(4)

where 𝑀𝑡/𝑀∞ is the fraction released by the drug at time 𝑡, 𝐾 is a constant incorporating structural and geometric characteristic, and 𝑛 is the release exponent characteristic of the drug transport mechanism. If 𝑛 = 0.43, Fickian diffusion is detected and the release rate depends on time (𝑡). If 0.43 < 𝑛 < 1.0, anomalous (nonFickian) transport is indicated. If 𝑛 = 1, the release is zero order. The results shown in the table indicate that the calculated n value was determined to be less than 0.43 in the case of the CIPSTE formula showing Fickian diffusion, and the release was dependent on time (𝑡). However, 𝑛 values for other formulae (CIPIMW, CIPSOF, and CIPDYN) were more

Higuchi diffusion model 𝑟 0.989261212 0.992688565 0.990192679 0.990584143

Peppas model 𝑟 0.986430942 0.97344802 0.991251705 0.985940377

𝑁∗ 0.40488 0.510222 0.648841 0.549895

176 174 Particle size (nm)

CIPSTE CIPIMW CIPSOF CIPDYN

Zero-order model 𝑟 0.908307305 0.954829809 0.968285237 0.950442524

172 170 168 166 164 0

15

30 60 Time (days)

90

120

Figure 9: Particle size of CIPSTE formula stored at room temperature over a period of 120 days.

Zeta potential (mV)

Formula Code

−22.4 −22.6 −22.8 −23 −23.2 −23.4 −23.6 −23.8 −24 −24.2

15

30

Time (days) 60

90

120

Figure 10: Zeta potential of CIPSTE formula stored at room temperature over a period of 120 days.

than 0.43 and less than one, and this indicates anomalous (non Fickian) transport. This could be due to the fact that the diffusion refers to combination of both diffusion and erosion controlled rate release [35, 36]. Figures 9 and 10 show the particle size and zeta potential of the investigated CIPSTE SLNs stored at room temperature for a period of 120 days. It found no significant difference in particle size and zeta potential, as the percent change is around 100%. Concerning the particle size, it was noted that the particle sizes ranged between 169 and 174 nm, and this indicates the stability of the particle size and hence the SLNs (Figure 9) (Table 4). Regarding the zeta potential of the CIPSTE formula, it was intriguing that the zeta potential was almost unchanged (Figure 10) (Table 4). Throughout the period of storage, the CIPSTE formulation exhibited no phase separation, no creaming, no color change, and no gelling. At the end of study period, the entrapment efficiency was determined and was 70.33%. This slight lowering in entrapment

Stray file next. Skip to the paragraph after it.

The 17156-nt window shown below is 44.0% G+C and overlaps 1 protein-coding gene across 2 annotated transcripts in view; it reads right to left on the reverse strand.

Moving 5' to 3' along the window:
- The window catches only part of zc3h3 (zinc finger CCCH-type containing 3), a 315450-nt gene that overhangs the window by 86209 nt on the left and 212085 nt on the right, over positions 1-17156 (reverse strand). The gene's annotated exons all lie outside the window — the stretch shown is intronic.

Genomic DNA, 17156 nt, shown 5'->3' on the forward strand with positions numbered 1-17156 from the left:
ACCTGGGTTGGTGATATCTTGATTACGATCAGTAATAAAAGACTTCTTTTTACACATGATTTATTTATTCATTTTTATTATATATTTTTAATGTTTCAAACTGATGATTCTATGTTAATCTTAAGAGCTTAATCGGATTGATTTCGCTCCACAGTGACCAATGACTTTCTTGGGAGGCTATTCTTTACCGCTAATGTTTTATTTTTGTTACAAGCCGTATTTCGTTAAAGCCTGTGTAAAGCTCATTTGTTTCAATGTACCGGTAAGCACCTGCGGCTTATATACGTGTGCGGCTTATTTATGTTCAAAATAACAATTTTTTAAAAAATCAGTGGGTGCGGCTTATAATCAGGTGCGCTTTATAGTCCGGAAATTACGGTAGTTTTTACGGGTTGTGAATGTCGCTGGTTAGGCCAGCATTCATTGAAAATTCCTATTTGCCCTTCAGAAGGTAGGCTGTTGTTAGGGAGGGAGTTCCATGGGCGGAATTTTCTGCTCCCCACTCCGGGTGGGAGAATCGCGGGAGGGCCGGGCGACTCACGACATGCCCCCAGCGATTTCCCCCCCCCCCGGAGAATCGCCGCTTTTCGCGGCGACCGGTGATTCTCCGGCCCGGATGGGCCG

BioMed Research International

7

Table 4: Particle size and zeta potential of the investigated CIPSTE formula stored at room temperature at several time points. Time (days) 0 15 30 60 90 120 ∗

Particle size Value (nm) ± SD∗ 174 ± 0.9 174.1 ± 1.1 169.2 ± 0.8 171.4 ± 0.5 172.5 ± 0.45 172.2 ± 0.3

% change 1.0006 0.9724 0.9851 0.9914 0.9891

Zeta potential (mV) ± SD∗ Value (mV) ± SD∗ % change −23.4 ± 0.02 −23.1 ± 0.04 0.9876 −23.47 ± 0.05 1.01558 −23.90 ± 0.06 1.0183 23.33 ± 0.048 0.9762 −23.01 ± 0.058 0.9863